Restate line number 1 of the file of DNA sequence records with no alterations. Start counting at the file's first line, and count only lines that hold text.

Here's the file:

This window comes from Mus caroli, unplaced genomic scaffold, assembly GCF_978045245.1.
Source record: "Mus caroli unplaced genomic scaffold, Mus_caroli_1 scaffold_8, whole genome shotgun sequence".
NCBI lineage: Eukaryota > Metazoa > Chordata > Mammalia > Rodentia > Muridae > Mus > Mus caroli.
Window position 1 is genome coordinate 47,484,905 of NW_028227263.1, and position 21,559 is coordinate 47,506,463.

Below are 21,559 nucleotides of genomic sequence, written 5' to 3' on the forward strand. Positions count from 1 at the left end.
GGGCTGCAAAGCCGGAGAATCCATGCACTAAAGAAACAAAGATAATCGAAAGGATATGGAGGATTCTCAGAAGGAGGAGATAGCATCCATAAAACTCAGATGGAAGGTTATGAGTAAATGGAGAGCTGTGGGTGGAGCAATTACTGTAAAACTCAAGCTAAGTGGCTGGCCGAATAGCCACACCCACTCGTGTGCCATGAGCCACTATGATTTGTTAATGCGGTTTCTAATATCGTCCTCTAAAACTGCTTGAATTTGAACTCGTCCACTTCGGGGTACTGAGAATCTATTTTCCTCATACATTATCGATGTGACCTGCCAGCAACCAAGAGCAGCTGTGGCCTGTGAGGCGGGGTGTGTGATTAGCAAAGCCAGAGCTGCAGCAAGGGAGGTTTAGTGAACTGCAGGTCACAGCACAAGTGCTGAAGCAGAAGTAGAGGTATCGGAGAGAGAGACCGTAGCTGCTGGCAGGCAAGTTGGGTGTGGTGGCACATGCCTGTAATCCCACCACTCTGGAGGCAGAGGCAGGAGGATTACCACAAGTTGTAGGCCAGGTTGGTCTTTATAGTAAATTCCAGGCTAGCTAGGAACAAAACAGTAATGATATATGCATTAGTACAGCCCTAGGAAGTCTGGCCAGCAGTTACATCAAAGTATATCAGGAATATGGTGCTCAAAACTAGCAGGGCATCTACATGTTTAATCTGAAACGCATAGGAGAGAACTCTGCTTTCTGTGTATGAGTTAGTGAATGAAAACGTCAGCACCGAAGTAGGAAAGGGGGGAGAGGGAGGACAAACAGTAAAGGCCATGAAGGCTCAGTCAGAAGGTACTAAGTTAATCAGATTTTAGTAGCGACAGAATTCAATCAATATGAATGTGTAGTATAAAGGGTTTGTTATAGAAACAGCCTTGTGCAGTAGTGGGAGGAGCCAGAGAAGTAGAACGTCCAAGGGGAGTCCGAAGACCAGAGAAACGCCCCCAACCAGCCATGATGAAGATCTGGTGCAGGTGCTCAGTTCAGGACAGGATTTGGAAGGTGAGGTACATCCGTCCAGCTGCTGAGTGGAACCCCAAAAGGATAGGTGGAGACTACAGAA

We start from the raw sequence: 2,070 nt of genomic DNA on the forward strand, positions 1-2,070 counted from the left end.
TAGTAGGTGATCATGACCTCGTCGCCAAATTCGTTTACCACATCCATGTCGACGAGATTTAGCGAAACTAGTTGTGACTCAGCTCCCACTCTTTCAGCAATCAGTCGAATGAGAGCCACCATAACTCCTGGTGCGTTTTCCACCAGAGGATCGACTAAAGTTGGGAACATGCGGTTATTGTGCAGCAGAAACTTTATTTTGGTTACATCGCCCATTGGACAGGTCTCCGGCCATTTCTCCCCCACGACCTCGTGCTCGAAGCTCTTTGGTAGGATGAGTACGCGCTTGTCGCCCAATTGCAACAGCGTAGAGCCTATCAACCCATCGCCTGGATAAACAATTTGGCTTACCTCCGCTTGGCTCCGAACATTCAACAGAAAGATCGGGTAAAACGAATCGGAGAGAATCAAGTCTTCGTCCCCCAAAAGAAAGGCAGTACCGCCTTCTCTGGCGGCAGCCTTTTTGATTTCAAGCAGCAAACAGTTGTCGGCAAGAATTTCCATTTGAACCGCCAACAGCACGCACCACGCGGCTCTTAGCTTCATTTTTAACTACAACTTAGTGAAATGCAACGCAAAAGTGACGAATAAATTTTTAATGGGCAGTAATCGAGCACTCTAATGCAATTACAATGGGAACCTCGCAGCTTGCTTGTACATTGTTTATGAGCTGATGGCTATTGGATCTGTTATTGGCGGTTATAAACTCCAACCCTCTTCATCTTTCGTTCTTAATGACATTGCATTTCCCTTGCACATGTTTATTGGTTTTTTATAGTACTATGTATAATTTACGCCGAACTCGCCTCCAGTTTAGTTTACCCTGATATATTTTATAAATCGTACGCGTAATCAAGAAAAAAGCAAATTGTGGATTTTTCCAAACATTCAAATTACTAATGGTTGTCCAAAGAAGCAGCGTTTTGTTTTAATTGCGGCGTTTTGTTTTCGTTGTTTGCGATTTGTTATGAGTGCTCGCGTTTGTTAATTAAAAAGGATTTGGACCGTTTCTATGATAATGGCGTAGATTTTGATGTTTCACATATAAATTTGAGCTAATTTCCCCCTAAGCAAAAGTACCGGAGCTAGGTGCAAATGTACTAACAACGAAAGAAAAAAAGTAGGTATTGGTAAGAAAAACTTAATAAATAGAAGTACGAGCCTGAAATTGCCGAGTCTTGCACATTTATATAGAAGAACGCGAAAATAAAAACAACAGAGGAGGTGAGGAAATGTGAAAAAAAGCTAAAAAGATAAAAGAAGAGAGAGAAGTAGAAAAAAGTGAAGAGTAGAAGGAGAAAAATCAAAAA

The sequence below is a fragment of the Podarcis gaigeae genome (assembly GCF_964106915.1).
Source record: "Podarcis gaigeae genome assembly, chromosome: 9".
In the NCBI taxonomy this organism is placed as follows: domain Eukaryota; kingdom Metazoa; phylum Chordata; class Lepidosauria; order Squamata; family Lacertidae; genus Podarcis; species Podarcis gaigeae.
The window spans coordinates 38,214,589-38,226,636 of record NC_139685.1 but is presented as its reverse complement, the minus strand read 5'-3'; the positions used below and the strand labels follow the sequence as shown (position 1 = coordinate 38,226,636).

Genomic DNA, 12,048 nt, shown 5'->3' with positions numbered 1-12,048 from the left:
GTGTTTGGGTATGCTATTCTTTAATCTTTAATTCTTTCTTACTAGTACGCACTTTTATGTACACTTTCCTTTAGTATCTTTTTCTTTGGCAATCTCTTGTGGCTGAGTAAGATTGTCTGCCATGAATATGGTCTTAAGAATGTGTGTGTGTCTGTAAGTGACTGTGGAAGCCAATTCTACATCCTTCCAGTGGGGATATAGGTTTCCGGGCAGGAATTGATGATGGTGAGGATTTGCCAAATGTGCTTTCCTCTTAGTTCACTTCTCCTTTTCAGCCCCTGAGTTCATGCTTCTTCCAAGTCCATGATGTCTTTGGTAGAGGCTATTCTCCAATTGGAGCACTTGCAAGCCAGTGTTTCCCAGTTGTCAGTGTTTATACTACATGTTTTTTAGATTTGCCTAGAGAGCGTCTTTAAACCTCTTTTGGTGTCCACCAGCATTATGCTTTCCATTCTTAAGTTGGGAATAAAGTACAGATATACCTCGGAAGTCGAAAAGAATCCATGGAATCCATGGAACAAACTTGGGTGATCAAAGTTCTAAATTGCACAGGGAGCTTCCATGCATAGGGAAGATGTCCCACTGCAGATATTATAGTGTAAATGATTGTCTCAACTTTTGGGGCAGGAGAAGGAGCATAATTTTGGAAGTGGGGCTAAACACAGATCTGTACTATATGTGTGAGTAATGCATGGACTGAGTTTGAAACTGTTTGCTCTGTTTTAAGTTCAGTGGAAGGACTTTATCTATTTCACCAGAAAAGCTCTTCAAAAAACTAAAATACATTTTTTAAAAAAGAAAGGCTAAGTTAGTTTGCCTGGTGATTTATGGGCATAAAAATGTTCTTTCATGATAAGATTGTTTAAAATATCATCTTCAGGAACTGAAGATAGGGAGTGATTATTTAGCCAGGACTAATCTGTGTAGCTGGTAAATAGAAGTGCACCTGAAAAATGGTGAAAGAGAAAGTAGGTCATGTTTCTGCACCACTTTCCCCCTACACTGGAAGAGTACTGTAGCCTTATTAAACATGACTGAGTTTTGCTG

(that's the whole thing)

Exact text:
This window comes from Mus caroli, unplaced genomic scaffold, assembly GCF_978045245.1.